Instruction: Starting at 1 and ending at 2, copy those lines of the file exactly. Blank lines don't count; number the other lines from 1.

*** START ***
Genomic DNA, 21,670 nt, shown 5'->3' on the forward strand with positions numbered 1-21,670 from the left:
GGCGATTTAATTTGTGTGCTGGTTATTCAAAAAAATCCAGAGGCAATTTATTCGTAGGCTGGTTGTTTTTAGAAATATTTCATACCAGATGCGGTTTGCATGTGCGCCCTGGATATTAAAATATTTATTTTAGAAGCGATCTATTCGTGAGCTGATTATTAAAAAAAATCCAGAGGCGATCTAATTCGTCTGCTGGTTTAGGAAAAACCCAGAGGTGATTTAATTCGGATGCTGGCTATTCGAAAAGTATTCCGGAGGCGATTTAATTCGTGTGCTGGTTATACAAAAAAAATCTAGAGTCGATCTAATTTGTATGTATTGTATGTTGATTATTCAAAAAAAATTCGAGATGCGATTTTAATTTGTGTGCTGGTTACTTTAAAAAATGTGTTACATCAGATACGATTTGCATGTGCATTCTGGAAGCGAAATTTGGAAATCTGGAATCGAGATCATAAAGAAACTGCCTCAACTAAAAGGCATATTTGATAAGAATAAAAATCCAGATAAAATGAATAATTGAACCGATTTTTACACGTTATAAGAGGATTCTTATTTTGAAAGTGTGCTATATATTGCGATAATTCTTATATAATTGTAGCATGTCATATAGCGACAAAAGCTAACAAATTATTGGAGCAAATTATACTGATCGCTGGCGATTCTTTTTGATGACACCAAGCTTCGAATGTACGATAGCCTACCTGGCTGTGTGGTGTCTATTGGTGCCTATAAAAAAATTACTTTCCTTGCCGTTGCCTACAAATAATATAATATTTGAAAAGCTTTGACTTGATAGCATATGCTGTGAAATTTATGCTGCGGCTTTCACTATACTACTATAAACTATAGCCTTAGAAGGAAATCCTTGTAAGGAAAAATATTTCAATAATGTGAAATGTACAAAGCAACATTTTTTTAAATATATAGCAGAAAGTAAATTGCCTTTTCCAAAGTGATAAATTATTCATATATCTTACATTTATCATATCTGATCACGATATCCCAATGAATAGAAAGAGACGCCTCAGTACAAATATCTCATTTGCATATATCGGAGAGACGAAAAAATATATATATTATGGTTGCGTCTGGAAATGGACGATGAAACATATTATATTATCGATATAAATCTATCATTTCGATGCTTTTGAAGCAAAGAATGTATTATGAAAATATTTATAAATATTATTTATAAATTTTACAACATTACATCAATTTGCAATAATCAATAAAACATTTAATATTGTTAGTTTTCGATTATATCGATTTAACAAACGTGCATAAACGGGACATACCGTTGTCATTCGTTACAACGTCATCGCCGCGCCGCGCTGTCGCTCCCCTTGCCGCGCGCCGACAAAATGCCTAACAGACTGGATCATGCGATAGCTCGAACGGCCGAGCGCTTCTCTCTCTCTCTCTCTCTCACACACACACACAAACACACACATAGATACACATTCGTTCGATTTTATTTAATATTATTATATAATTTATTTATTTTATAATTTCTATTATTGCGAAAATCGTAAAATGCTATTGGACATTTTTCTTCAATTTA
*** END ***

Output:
Genomic DNA, 21,670 nt, shown 5'->3' on the forward strand with positions numbered 1-21,670 from the left:
GGCGATTTAATTTGTGTGCTGGTTATTCAAAAAAATCCAGAGGCAATTTATTCGTAGGCTGGTTGTTTTTAGAAATATTTCATACCAGATGCGGTTTGCATGTGCGCCCTGGATATTAAAATATTTATTTTAGAAGCGATCTATTCGTGAGCTGATTATTAAAAAAAATCCAGAGGCGATCTAATTCGTCTGCTGGTTTAGGAAAAACCCAGAGGTGATTTAATTCGGATGCTGGCTATTCGAAAAGTATTCCGGAGGCGATTTAATTCGTGTGCTGGTTATACAAAAAAAATCTAGAGTCGATCTAATTTGTATGTATTGTATGTTGATTATTCAAAAAAAATTCGAGATGCGATTTTAATTTGTGTGCTGGTTACTTTAAAAAATGTGTTACATCAGATACGATTTGCATGTGCATTCTGGAAGCGAAATTTGGAAATCTGGAATCGAGATCATAAAGAAACTGCCTCAACTAAAAGGCATATTTGATAAGAATAAAAATCCAGATAAAATGAATAATTGAACCGATTTTTACACGTTATAAGAGGATTCTTATTTTGAAAGTGTGCTATATATTGCGATAATTCTTATATAATTGTAGCATGTCATATAGCGACAAAAGCTAACAAATTATTGGAGCAAATTATACTGATCGCTGGCGATTCTTTTTGATGACACCAAGCTTCGAATGTACGATAGCCTACCTGGCTGTGTGGTGTCTATTGGTGCCTATAAAAAAATTACTTTCCTTGCCGTTGCCTACAAATAATATAATATTTGAAAAGCTTTGACTTGATAGCATATGCTGTGAAATTTATGCTGCGGCTTTCACTATACTACTATAAACTATAGCCTTAGAAGGAAATCCTTGTAAGGAAAAATATTTCAATAATGTGAAATGTACAAAGCAACATTTTTTTAAATATATAGCAGAAAGTAAATTGCCTTTTCCAAAGTGATAAATTATTCATATATCTTACATTTATCATATCTGATCACGATATCCCAATGAATAGAAAGAGACGCCTCAGTACAAATATCTCATTTGCATATATCGGAGAGACGAAAAAATATATATATTATGGTTGCGTCTGGAAATGGACGATGAAACATATTATATTATCGATATAAATCTATCATTTCGATGCTTTTGAAGCAAAGAATGTATTATGAAAATATTTATAAATATTATTTATAAATTTTACAACATTACATCAATTTGCAATAATCAATAAAACATTTAATATTGTTAGTTTTCGATTATATCGATTTAACAAACGTGCATAAACGGGACATACCGTTGTCATTCGTTACAACGTCATCGCCGCGCCGCGCTGTCGCTCCCCTTGCCGCGCGCCGACAAAATGCCTAACAGACTGGATCATGCGATAGCTCGAACGGCCGAGCGCTTCTCTCTCTCTCTCTCTCTCACACACACACACAAACACACACATAGATACACATTCGTTCGATTTTATTTAATATTATTATATAATTTATTTATTTTATAATTTCTATTATTGCGAAAATCGTAAAATGCTATTGGACATTTTTCTTCAATTTA